Trump: Allegations in memo 'a disgrace'

President TrumpDonald TrumpMyPillow CEO to pull ads from Fox News Haaland, Native American leaders press for Indigenous land protections Simone Biles, Vince Lombardi and the courage to walk away MORE said Friday he approved the release of a controversial Republican memo alleging surveillance abuses at the FBI, escalating a feud between the president and the top law enforcement agency over the origins of the Russia investigation. 

Speaking to reporters in the Oval Office, Trump suggested the document shows political bias at the FBI that tainted the probe into whether his campaign cooperated with Russia’s election meddling.

“I think it’s a disgrace,” Trump said of the alleged bias. "A lot of people should be ashamed of themselves."


The decision cleared the way for the House Intelligence Committee to release the memo, which it did shortly after noon.

“It was declassified and let’s see what happens,” Trump said. 

White House spokesman Raj Shah said copies had been sent to Republican and Democratic members of the Intelligence panel and the office of Speaker Paul RyanPaul Davis RyanRealClearPolitics reporter says Freedom Caucus shows how much GOP changed under Trump Juan Williams: Biden's child tax credit is a game-changer Trump clash ahead: Ron DeSantis positions himself as GOP's future in a direct-mail piece MORE (R-Wis.).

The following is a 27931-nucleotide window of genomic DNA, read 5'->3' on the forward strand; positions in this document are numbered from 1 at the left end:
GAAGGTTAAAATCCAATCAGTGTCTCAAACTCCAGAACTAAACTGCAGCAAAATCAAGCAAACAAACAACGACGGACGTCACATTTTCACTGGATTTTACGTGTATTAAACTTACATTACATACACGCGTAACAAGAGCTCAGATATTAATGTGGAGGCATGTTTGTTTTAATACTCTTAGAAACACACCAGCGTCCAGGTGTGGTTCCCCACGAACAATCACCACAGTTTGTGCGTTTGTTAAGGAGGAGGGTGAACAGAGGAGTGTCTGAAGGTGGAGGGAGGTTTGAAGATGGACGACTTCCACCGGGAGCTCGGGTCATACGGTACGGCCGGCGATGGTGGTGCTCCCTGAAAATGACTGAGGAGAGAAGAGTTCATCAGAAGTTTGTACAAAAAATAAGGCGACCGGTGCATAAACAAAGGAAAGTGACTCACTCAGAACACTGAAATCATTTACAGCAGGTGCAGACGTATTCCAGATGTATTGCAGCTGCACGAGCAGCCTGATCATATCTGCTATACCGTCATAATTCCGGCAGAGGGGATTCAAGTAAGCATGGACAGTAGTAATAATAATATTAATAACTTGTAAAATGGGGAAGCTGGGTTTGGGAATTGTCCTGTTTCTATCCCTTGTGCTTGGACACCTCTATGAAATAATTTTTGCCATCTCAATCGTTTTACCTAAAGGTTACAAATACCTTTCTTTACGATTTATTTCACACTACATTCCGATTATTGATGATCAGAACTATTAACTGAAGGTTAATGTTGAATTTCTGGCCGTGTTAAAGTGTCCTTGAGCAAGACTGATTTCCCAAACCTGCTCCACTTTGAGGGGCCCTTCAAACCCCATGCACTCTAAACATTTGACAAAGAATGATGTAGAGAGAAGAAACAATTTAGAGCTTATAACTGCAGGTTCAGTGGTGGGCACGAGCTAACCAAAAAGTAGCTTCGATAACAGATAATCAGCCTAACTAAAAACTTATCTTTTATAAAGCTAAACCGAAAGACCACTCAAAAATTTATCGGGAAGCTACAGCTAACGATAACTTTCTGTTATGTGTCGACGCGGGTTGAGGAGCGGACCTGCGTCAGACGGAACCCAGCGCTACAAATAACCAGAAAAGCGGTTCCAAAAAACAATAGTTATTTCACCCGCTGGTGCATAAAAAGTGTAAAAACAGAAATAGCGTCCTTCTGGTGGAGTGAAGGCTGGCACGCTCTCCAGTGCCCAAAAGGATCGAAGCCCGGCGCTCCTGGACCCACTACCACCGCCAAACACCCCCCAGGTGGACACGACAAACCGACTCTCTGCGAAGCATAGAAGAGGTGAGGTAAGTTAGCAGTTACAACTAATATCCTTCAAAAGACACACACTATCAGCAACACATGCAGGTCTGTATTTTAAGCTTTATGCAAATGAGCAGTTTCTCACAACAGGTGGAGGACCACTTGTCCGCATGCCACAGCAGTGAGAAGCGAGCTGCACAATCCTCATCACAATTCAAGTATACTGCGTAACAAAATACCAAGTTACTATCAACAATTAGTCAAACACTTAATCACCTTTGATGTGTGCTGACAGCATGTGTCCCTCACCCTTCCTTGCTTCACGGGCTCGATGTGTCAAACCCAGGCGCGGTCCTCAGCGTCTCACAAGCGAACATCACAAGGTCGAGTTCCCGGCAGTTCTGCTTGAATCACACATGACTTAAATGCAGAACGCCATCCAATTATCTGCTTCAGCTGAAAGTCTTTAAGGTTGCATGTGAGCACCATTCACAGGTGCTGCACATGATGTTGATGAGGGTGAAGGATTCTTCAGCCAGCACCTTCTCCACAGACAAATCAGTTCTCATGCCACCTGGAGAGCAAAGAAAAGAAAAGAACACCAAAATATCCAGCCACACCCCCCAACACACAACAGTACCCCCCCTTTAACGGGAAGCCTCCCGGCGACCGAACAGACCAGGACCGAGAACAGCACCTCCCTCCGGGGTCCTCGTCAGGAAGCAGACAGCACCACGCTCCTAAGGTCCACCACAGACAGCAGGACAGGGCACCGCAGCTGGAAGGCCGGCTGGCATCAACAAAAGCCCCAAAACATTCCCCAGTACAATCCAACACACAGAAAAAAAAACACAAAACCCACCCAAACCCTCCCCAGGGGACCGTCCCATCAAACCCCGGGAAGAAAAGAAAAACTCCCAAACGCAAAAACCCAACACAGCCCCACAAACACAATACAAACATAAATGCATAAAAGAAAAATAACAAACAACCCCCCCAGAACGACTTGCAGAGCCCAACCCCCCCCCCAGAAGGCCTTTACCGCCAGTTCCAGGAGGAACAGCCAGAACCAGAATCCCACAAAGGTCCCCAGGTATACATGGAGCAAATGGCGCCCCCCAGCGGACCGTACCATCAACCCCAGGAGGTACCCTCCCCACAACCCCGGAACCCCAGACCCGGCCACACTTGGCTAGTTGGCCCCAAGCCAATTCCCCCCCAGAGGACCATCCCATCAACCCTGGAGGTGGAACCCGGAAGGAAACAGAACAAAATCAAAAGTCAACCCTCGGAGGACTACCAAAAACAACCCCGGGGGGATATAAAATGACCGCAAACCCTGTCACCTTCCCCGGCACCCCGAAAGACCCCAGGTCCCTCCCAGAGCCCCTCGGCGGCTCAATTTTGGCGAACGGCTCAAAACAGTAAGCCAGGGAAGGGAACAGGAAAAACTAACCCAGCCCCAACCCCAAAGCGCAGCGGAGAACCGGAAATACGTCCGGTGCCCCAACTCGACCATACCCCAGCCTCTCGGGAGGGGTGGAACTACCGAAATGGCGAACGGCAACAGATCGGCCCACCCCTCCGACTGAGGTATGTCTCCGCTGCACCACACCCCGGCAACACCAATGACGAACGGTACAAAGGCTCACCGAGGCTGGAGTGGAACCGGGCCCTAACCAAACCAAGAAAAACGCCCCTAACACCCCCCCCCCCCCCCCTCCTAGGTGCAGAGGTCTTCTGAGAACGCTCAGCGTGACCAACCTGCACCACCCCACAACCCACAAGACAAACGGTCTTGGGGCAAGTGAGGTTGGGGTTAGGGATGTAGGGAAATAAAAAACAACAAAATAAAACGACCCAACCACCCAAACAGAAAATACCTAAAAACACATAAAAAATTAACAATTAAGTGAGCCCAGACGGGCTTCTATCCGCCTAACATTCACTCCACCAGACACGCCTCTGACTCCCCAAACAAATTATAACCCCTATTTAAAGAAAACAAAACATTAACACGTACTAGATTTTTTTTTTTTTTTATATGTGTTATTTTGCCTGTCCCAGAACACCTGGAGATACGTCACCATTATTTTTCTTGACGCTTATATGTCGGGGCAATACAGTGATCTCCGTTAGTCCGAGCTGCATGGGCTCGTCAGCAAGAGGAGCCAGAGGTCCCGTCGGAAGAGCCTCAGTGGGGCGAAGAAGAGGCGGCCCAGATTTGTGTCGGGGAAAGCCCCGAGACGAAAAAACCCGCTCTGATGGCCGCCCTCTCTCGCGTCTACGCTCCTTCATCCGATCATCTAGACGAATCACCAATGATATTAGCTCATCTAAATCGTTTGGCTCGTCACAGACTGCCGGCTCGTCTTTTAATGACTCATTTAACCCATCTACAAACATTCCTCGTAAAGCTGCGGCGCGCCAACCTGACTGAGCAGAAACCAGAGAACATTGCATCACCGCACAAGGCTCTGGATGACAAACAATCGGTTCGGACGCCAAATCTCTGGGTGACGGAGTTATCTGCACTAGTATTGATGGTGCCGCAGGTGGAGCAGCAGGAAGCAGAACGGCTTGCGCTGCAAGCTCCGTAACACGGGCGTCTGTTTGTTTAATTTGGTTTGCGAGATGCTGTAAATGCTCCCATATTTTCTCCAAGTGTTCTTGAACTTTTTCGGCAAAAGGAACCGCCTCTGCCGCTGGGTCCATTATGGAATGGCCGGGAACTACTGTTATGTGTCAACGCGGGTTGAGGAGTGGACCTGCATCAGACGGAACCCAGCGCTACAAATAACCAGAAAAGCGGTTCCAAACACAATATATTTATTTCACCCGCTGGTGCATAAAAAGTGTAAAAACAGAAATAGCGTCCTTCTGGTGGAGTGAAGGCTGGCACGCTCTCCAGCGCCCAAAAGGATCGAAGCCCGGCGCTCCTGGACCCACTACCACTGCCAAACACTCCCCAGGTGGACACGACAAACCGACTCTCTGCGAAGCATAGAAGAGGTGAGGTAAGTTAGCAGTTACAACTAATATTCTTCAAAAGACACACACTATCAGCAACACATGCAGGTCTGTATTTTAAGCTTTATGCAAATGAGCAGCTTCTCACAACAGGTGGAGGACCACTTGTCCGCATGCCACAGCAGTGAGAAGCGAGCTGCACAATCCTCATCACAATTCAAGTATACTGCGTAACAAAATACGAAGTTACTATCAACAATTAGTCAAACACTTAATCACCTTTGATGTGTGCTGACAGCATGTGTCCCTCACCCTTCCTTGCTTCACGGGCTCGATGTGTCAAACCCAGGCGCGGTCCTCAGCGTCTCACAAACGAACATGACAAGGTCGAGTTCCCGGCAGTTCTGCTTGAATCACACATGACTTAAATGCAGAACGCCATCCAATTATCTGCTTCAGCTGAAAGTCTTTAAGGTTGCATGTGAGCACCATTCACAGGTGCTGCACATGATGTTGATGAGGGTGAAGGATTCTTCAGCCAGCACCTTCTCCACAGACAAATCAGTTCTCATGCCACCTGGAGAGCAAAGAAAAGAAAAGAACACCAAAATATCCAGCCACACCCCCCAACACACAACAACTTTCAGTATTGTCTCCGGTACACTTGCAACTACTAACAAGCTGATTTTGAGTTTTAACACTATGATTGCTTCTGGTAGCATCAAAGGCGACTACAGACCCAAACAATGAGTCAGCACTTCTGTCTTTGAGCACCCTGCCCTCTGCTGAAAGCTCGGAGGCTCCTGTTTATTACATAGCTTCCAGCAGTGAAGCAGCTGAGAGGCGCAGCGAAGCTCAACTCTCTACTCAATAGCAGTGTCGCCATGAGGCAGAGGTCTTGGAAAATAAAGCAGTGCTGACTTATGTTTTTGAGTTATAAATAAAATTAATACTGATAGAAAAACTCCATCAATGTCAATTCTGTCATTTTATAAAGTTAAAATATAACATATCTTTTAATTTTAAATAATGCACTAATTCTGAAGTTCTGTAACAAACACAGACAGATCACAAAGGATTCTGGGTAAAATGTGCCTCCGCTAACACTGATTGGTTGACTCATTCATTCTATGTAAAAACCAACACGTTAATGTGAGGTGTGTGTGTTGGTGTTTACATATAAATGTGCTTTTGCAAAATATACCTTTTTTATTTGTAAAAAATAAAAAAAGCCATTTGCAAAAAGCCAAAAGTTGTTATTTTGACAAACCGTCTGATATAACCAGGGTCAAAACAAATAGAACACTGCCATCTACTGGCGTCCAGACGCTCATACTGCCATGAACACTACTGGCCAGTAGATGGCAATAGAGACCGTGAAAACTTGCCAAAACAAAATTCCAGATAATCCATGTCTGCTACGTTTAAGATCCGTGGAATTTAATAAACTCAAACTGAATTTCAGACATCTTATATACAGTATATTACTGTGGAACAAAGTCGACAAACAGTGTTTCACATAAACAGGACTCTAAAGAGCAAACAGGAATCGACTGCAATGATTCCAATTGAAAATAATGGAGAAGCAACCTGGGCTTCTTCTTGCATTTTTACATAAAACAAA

Shah said the White House made no redactions to the document.

Trump’s decision came over objections from the FBI and Justice Department, which said the memo contained misleading information and could compromise sensitive information. 


In a rare public statement Wednesday, the FBI said it was “gravely concerned” that critical facts were missing from the document and painted an inaccurate picture of how the bureau sought approval to conduct surveillance in the probe. 

Democrats have dismissed the document as a politically motivated attempt by Trump and his GOP allies in Congress to discredit special counsel Robert MuellerRobert (Bob) MuellerSenate Democrats urge Garland not to fight court order to release Trump obstruction memo Why a special counsel is guaranteed if Biden chooses Yates, Cuomo or Jones as AG Barr taps attorney investigating Russia probe origins as special counsel MORE's Russia investigation.

Democrats and some law enforcement officials fear Trump might use the memo as basis to fire Deputy Attorney General Rod RosensteinRod RosensteinWashington still needs more transparency House Judiciary to probe DOJ's seizure of data from lawmakers, journalists The Hill's Morning Report - Biden-Putin meeting to dominate the week MORE, who supervises the Mueller probe. 
Asked if he still has confidence in Rosenstein, the president told reporters, "You figure that one out."